Just Getting Started

Dr. Brashears in the cooler Brashears is in her natural environment, looking over the new product in the cooler.

What was thought to be a research trip focused on goats in the Bahamas took a turn and left a lasting impact on Mindy Brashears, Ph.D., for the rest of her professional career. She remembers it like it was yesterday. The day was hot and humid, and she was engrossed in her research when she received a text message out of the blue from then U.S. Congressman Mike Conaway. The message, although unexpected, would leave Brashears humbled and honored.  

Rep. Conaway’s message inquired about her interest in being nominated as the U.S. Department of Agriculture’s Undersecretary for Food Safety. 

She agreed without hesitation. 

Before coming to Texas Tech University, Brashears dreamed of one day attending medical school. However, a scholarship from the Houston Livestock Show and Rodeo shifted her focus to animal science. At the beginning of her first semester at Texas Tech, she was enrolled in a freshman-level seminar course and was inspired by the atmosphere and content. After listening to a former food science professor, she knew what just she wanted to do. 

Raised in Wheeler, Texas, Brashears grew up on a family farm, alongside her younger brother, Seth. By the age of 13, Brashears was in charge of driving the tractor, hauling hay and taking care of countless animals, which she says equipped her with a work ethic and the knowledge needed to be successful. 

“Little did I know those skills are what prepared me for the rest of my career,” Brashears said. 

Brashears graduated from Texas Tech with her bachelor’s degree in food technology in 1992. She continued her education at Oklahoma State University where she received her master’s and Ph.D. degrees in food microbiology. In 1997, Brashears became a faculty member at the University of Nebraska as an assistant professor in extension and food safety specialist. At Nebraska, Brashears was able to further her research dealing with the applied food safety needs of the ever-growing industry, while continuing to make her impact on the industry as a whole. 

Mark Miller, Ph.D., professor in meat science, food processing, and preservation at Texas Tech, saw Brashears present during a research session. Miller was intrigued by the research she was conducting and knew it was the perfect opportunity to recruit a bright, innovative mind to Texas Tech. 

“There is no one more intuitive, hard-working and humble to perform greatly in this role than Dr. Brashears,” Miller said. “I look to her with the upmost respect and know that she will continue to advance the food technology department at Tech.”

Five years later, Brashears returned to Lubbock. In May 2001, she started as an assistant professor within the Department of Animal and Food Sciences where she taught food safety courses. She later took charge of conducting worldwide research with various colleagues and graduate students, organized countless workshops, worked with students, and was involved in several professional organizations. 

Time in D.C.

Brashears was appointed as USDA’s Deputy Undersecretary for Food Safety on January 1, 2019. This role is one of the federal agency’s highest-ranking positions, leading the office of food safety and overseeing the Food Safety and Inspection Service.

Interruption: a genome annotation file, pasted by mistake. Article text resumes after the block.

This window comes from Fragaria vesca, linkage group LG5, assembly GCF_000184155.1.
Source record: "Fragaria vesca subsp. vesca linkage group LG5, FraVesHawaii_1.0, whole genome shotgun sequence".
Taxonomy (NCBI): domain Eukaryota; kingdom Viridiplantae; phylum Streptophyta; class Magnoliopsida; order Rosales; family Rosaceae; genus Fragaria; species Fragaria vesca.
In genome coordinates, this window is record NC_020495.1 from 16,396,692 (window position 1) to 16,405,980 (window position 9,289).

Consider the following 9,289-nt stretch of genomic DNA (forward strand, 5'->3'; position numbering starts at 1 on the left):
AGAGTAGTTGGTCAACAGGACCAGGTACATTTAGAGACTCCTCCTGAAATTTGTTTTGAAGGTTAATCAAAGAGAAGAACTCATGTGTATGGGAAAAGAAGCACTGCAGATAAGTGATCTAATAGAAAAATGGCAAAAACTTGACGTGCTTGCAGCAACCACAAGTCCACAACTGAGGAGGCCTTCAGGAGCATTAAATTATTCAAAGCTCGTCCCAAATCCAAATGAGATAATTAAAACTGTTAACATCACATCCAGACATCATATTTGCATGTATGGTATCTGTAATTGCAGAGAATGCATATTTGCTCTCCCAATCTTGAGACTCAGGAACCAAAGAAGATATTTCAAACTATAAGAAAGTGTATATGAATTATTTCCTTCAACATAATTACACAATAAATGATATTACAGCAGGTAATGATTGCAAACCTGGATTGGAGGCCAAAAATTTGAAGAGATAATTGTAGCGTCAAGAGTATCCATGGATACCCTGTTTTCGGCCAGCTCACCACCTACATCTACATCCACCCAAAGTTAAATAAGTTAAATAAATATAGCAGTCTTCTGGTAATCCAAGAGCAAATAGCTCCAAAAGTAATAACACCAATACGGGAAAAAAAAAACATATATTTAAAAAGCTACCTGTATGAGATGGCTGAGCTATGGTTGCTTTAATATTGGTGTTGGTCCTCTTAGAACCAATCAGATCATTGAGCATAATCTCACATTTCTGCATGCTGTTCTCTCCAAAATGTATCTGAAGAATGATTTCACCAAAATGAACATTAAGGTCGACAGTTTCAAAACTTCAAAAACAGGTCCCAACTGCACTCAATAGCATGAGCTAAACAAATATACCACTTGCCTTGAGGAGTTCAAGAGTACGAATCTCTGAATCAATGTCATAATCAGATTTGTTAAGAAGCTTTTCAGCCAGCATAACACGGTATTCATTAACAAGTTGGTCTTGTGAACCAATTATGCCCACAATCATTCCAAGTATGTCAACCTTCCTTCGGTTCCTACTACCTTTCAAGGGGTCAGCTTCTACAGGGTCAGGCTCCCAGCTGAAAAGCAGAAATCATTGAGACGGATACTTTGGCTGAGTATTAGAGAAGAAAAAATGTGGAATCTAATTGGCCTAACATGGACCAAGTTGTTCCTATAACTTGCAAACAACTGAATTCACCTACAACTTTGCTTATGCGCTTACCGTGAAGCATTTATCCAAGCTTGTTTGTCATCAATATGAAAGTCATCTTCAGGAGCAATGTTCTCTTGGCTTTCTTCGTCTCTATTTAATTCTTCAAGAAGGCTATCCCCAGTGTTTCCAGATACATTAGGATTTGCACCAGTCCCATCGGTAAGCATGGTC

“I love the academic freedom I have at Tech and the interaction with students is a role that is very important to me.


In this role, Brashears was in charge of ensuring meat, poultry and processed egg products were always wholesome, safe and accurately labeled. Nearly 15 months later, she was confirmed in the Senate as Under Secretary of Agriculture for Food Safety.

“To be finally confirmed and fully voted by the Senate definitely has to be one of my greatest accomplishments,” she said.

In D.C., Brashears’ responsibilities shifted from faculty life as she began into her new role as the agency head.

“On a normal day, I would have 10 to 15 meetings a day,” Brashears said. “Between May and December 2020, I visited roughly 75 facilities.”

Brashears’ career experiences had a tremendous emphasis on her communication and relationship building skill set.

“After two years, I am sad to leave,” Brashears said. “Being the only female in the agency, our interaction was always positive, and there was lots of camaraderie and respect for each other.”

Dr. Brashears with her Texas Tech hardhat
Brashears proudly stands as a Red Raider outside of the animal and food science building, holding her Texas Tech hardhat.

Brashears loved her time in Washington D.C. and was honored to be surrounded by an influential group of mentors and colleagues. 

“Secretary Perdue was a wonderful boss, man and leader,” Brashears said. “I was extremely honored to have him as a mentor and friend.” 

Returning to Campus

Brashears is excited to bring the experiences she gained in Washington, D.C., back to her career at Texas Tech and incorporate those skills into her everyday roles as a faculty member. 

From teaching students, to leading several research projects, she will now be able to add a new dimension to the work she is currently doing.

Brashears is currently travels back and forth between Washington, D.C. and the South Plains as her youngest daughter nears high school graduation. 

She misses the impact she was able to make on her students at Texas Tech and is eager to watch them succeed upon graduation.

“I love the academic freedom I have here at Texas Tech and the interaction with students is a role that is very important to me,” Brashears said. “I cannot wait to be back on campus.” 

Dr. Brashears is happy to return home
Brashears is sharing her excitement about returning to Texas Tech.